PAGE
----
67% (of employers) report that entry level candidates who have voluntary experience demonstrate more employability skills (according to the CIPD Unlocking Talent Report)
The skills they cite include: communication, teamwork, and understanding the community. But the list definitely don’t end there – you can develop soft skills through volunteering but also more specific skills relating to the area of work you hope to move into. It’s this mix of hard and soft skills that make volunteering an excellent space to develop transferable and work ready skills.
Interestingly it’s also an excellent way to demonstrate those skills – employers don’t just want to hear you confidently tell them you can work in a team, market a product or that you’re passionate about tackling education equality, they want to see that you can demonstrate those things. All of which you can do, flexibly and with little experience, through finding the right volunteering opportunity.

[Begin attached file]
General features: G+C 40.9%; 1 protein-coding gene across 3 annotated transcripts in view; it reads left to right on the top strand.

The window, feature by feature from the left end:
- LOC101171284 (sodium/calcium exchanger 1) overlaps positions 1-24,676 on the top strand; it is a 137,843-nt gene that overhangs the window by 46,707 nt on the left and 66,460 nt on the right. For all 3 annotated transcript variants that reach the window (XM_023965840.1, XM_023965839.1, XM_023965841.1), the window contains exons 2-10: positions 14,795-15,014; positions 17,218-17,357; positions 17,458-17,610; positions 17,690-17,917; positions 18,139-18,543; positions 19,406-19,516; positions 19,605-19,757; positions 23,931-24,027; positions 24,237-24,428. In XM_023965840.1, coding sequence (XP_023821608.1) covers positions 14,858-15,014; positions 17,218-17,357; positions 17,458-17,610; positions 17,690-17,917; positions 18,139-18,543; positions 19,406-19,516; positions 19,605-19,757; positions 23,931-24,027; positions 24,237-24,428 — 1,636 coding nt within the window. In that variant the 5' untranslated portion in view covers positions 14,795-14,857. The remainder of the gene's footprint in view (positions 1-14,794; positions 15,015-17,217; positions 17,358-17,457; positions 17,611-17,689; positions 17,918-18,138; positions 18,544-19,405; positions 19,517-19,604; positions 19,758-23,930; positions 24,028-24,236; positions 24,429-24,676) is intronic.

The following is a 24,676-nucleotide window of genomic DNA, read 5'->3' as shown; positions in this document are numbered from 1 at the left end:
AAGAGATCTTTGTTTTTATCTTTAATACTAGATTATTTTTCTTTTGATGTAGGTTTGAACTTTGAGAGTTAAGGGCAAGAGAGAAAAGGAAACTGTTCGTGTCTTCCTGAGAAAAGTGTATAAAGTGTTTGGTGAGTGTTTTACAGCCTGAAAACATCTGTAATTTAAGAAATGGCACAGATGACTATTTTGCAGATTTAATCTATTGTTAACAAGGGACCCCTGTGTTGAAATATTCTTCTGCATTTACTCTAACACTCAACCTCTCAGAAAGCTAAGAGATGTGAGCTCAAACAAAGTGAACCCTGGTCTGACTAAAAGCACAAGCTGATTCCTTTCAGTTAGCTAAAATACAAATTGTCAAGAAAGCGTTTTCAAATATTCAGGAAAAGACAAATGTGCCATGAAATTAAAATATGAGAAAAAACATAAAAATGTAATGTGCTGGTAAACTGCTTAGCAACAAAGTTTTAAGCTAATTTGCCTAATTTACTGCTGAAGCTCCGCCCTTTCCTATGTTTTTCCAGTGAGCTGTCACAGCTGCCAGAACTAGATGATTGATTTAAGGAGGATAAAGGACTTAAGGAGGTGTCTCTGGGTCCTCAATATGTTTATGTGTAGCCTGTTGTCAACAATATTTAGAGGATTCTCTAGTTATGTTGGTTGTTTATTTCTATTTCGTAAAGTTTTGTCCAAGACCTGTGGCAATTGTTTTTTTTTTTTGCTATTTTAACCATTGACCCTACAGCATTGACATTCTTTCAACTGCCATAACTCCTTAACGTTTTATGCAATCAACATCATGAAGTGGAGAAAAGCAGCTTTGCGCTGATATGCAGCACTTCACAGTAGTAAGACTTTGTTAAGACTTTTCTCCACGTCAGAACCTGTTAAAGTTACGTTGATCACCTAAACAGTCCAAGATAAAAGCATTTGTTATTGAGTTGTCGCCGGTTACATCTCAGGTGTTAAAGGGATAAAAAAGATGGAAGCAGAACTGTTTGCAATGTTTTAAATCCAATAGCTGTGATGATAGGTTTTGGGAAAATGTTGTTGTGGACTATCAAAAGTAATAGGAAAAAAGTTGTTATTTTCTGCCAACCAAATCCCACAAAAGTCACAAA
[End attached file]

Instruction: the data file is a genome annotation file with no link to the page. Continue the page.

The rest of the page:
Finally, it’s a way to test what you want to do. Think you’d like to volunteer with children? Volunteer with a children’s charity, see if it’s something that you enjoy and comes naturally. Wondering if you’d be good with social media? Find a society that needs someone to up their social media presence and use it as a space to learn.
Volunteering is a flexible, interesting way to be able to get ready for leaving university: whether you want a job that changes the world, or not. And all volunteering counts: spending your time with a local charity, running at society in the union, campaigning, fundraising – anything at all where you’re getting stuff done on your own steam.
It’s Student Volunteering Week this week (22nd-29th February) and we’re celebrating with taster volunteering all week. Find out how you can get involved here. For volunteering all year round check out the Careers newsletter, Student Hubs at SOAS or email email@example.com to find the right opportunity for you.